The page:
| John Konstantin Egger is primarily known as John Konstantin Hansegger
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An example of work by John Konstantin Egger
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|This biography from the Archives of AskART:|
|Born in St. Fiden (St. Gallen), Switzerland, John Hansegger was educated in Europe. He had his first one-man show in Zug, Switzerland in 1928 where the local press noted that . . . the extraordinary exactitude of the paintings and the creative power of this young artist are remarkable," He later joined the Kunstler-Vereinigung in Munich, Germany in 1933 where he participated in several exhibitions while he was sponsored by the Kunsthaus in Zurich. In 1937 he arrived in Paris where he joined with other noted painters of the "Surindependents" movement (including Paul Klee) and joined the "Allianz" (Confederation of Modern Swiss Artists in Zurich). |
In 1942 he returned to his native Switzerland where he opened the Des Eaux Vives Gallery, which he operated until 1947. While living in Switzerland he also ran an art publishing house in association with his gallery. One of his earliest known publications was Ugo Pirogallo's "Intime Reise," (1945), which included eight color and black-and-white illustrations by Hansegger.
In the late 1940's he began touring around the world, with visits to Japan, Ecuador, and America. He settled permanently in the United States in 1948, where he had his first one man show in 1953 at the Princeton University Art Museum.
During his career he painted portraits of many famous politicians, scientists, artists, and statesman, including Pablo Picasso (1936), Sigmund Freud (1939 - etching), Albert Einstein (1953), Lotte Fuerstenberg-Cassierer, U.S. President Dwight D. Eisenhower, New York Governor Nelson Rockefeller, Princess Dinah of Basutoland, Arturo Toscanini, Dr. Daisetz Teitaro Suzuki (author and professor at Columbia University), and many, many others.
His portrait of Albert Einstein, which was painted in 1953, was so acclaimed that it was issued as a limited edition print in 1982. Noted art critic W.A. Heider commented on this portrait that "the whole life story of Einstein is seen in the expression of the eye, the spiritual power of a great mind, yet the kindness and humility which are the marks of a great human being."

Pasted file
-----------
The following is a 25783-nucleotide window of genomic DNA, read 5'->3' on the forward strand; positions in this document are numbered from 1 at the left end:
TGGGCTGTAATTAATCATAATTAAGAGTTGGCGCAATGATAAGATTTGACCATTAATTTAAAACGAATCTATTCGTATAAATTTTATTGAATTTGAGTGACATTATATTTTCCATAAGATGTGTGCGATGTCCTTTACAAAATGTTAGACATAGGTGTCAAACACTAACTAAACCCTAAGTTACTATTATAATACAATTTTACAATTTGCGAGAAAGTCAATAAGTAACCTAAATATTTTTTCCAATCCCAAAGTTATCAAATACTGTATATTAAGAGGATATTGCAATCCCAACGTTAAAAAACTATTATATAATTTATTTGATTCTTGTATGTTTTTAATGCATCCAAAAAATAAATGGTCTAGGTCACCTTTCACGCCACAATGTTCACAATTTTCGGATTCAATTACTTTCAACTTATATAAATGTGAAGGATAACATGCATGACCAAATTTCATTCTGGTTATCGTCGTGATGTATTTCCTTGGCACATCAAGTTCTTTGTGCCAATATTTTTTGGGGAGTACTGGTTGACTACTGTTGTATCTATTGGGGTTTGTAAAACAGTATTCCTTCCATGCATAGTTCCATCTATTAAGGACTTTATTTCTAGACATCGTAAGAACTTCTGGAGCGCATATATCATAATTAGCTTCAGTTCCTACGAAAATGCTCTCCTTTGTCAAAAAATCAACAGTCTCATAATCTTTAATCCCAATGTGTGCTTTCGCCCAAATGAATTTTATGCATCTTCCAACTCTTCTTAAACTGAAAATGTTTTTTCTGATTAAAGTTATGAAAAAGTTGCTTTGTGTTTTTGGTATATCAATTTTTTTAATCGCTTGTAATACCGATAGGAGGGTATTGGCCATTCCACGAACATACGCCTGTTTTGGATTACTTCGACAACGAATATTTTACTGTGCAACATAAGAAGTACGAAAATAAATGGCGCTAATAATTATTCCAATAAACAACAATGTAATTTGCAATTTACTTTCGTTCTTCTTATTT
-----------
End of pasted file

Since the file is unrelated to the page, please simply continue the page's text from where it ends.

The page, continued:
During the 1950's and 60's Hansegger focused on cubist-inspired, figurative works for which he is best known today. Much of this work was either discussed or featured in two books, Prof. Erik Larsen's Hansegger: A Contribution to a Critical Study of His Art, published in 1961, and Hansegger: Paintings 1949-1960, written by Martica Swain and published in 1962.
In the mid-to late 1950's, Hansegger began to move more and more towards landscape and still-life painting. One art critic noted that his landscapes evoked . . "the luminosity of the late Cezanne." He is especially remembered today by many folk collectors for his whimsical "Rooster" series.
Widely exhibited during his career, some of the galleries and museums where his work was shown include the Princeton University Art Museum, New Jersey (1953), Gallery Moderne, New York (1954), Lotty Jacobi Gallery, New York (1955), Gallery 75, New York (1956), Artists Gallery, New York (1957), the National Arts Club, (1957), The Berkshire Museum, Massachusetts (1957), Nechemia Glezer Gallery, New York (1958), the Columbia County Centennial Exhibition, New York (1959), the Swiss Corporation for Canadian Investments Exhibition, Toronto (1969), the Spencer Gallery, New York (1970s?), and the Royce Gallery of New York (1982).